R.I.P Hiar/Grud FFL: Tribute in Rochester, NY
This article was posted by Rebecca Rafferty 3 months, 5 days, 20 hours, 5 minutes ago.
Shockwaves thrash communities when one of their own dies, especially when a young life is ripped from them suddenly. Seth Bachmann, aka Hiar, or Grud, (depending on which side of the arrest you knew him), was struck and killed by a train while painting with his best friend on Rochester’s railway in October of 2012. The two were situated just after a bend in the tracks, painting next to a noisy refrigerated car, unconscious of the swift train that approached. Feeling the ground shake, Aekor shouted to alert Seth. Bachmann didn’t clear the train quickly enough, was clipped in the chest, and cast aside. He had only just recently turned 23.
The crew has been carrying the ghost their friend with them when they paint (you can hardly spy a Hayda tag without seeing a Hiar tag in Hayda’s hand close by), but recently the group convened to collaborate on a tribute portrait of their departed friend.
“It’s really hard to put into words what his life was and how many people he touched,” says his big sis, Jenna Bachmann. There is a great tribute piece on a wall at the site of FUA Krew’s annual BBoy BBQ, which took place last weekend. Pozer painted a beautiful portrait of Seth, and various members of the crew, including Aekor, Hayda, Raket, Perts, Tely, Bile, and Gastro, painted the names Hiar and Grud in their own styles.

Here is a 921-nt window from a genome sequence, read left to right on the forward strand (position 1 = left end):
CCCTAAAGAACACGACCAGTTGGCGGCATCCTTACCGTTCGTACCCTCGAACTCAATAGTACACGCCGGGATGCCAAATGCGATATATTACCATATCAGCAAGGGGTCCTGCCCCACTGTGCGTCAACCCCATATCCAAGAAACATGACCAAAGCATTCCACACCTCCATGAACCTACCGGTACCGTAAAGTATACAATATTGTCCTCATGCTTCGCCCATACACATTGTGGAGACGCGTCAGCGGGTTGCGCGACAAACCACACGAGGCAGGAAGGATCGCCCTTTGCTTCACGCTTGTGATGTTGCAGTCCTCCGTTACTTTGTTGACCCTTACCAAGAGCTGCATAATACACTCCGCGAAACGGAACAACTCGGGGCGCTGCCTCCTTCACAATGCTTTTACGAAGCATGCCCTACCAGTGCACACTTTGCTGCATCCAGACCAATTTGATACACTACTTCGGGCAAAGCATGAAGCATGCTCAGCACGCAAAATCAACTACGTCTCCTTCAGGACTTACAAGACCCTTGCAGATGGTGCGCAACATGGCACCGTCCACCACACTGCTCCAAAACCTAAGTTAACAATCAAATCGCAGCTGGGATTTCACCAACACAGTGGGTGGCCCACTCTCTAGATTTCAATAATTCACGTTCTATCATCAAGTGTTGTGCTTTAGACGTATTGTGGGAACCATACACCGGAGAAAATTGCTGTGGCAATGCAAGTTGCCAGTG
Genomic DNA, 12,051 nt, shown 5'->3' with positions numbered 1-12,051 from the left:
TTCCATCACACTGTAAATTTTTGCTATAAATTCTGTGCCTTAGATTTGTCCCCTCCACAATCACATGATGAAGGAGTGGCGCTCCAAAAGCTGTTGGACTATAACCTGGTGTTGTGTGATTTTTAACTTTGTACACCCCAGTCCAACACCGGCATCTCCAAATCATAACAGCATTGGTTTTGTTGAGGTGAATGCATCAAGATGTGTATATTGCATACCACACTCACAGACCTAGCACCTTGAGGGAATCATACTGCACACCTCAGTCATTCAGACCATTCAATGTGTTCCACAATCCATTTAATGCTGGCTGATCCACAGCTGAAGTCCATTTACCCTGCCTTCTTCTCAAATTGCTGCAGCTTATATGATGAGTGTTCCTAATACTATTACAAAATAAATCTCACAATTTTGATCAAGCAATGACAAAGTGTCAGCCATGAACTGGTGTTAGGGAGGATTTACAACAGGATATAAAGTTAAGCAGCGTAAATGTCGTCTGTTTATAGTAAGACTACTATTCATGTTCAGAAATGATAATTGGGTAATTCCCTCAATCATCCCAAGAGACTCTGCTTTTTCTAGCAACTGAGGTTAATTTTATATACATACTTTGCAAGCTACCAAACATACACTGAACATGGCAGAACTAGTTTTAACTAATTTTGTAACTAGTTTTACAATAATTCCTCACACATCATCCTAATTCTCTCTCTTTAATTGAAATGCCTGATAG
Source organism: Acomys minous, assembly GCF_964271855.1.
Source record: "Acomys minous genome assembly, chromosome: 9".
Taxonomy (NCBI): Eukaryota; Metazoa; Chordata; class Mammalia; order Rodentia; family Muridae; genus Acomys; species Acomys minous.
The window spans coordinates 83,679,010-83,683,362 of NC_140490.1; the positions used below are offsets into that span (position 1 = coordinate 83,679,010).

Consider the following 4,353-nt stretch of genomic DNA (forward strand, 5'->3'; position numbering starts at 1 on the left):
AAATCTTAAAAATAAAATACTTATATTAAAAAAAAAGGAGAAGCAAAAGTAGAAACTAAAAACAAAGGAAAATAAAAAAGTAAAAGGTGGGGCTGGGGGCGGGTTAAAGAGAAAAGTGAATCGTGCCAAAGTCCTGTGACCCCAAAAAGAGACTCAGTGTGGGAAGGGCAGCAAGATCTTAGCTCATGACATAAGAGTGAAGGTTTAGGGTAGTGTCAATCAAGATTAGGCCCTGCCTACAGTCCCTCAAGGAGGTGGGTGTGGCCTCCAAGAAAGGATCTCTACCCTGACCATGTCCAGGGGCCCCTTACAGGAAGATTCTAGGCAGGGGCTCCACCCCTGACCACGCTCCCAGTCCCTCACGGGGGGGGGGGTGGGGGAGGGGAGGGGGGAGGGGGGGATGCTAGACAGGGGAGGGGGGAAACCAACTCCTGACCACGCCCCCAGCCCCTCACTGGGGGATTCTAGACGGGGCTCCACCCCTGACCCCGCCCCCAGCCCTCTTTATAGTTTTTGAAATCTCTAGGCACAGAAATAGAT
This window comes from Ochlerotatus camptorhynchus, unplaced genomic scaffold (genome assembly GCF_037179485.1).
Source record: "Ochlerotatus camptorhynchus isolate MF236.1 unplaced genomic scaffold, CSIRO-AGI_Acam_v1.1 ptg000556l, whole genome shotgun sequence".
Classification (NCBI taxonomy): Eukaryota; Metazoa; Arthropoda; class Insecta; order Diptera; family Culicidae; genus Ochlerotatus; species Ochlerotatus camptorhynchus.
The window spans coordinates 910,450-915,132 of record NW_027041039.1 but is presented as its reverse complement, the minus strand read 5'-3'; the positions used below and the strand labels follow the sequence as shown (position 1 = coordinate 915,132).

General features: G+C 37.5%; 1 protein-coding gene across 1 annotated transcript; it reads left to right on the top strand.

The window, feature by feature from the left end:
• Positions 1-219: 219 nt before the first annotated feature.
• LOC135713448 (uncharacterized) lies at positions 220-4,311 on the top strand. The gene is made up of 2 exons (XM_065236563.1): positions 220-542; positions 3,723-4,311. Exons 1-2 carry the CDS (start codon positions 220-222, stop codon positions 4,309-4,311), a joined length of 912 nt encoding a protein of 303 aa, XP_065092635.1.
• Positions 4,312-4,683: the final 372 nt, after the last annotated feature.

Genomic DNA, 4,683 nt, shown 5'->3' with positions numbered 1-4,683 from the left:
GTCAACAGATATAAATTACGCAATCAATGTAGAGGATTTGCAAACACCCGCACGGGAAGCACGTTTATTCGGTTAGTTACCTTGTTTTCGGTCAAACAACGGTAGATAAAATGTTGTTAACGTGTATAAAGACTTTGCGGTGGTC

While Jenna knew the FFL crew was going to put up a tribute piece, she didn’t know a portrait would be involved. “It’s really touching because I don’t want people to just remember the names that he painted,” she says. Jenna is grateful that people will also remember her brother’s face and name.
After the accident, there were rumors going around that foul play was involved, Jenna told 12oz Prophet. “In fact, one of the local news stations who reported it that evening or the following evening reported it as such,” she says, with sympathy, to Aekor. “It’s not a small detail that it was one of Seth’s best friends who had to hold my brother as he died.” It was also Aekor who had to convey the horrible news to Seth’s kin. Though authorities came to the scene, many hours had passed and they hadn’t reached out to his worried family members.
Despite the tragedy, the family still supports Seth’s choice of creativity and his mom has made a habit of photographing all of her son’s remaining works when she stumbles upon them. “I can understand why people would look at this craft in a negative light after you lose someone so close to you because of it,” says Jenna. “If you knew Seth, and if you knew how much he loved what he did, you can’t be mad about it,” she says. “So we tried to embrace the things that he was so passionate about and keep the things that he loved alive for as long as we can.”
Seth and Jenna’s mother spends time at the tracks, behind the building where Seth died. One day, the yard master introduced himself, and offered an old train car now used for storage to the FFL crew for another Hiar tribute piece. “After all of that property that Seth defaced, he’s there freely offering up one more car,” says Jenna. Sometimes hearts trump all.
“Anybody who is involved in graffiti or any creative medium…keep doing it,” says Jenna. “If Seth could give his two cents, I think that would be it. Get bigger. Get better. And fucking be safe, man. Don’t take anything for granted.”
Images of the Seth Bachman Tribute mural courtesy The Lobby. Images of Seth Bachmann’s pieces courtesy Aekor.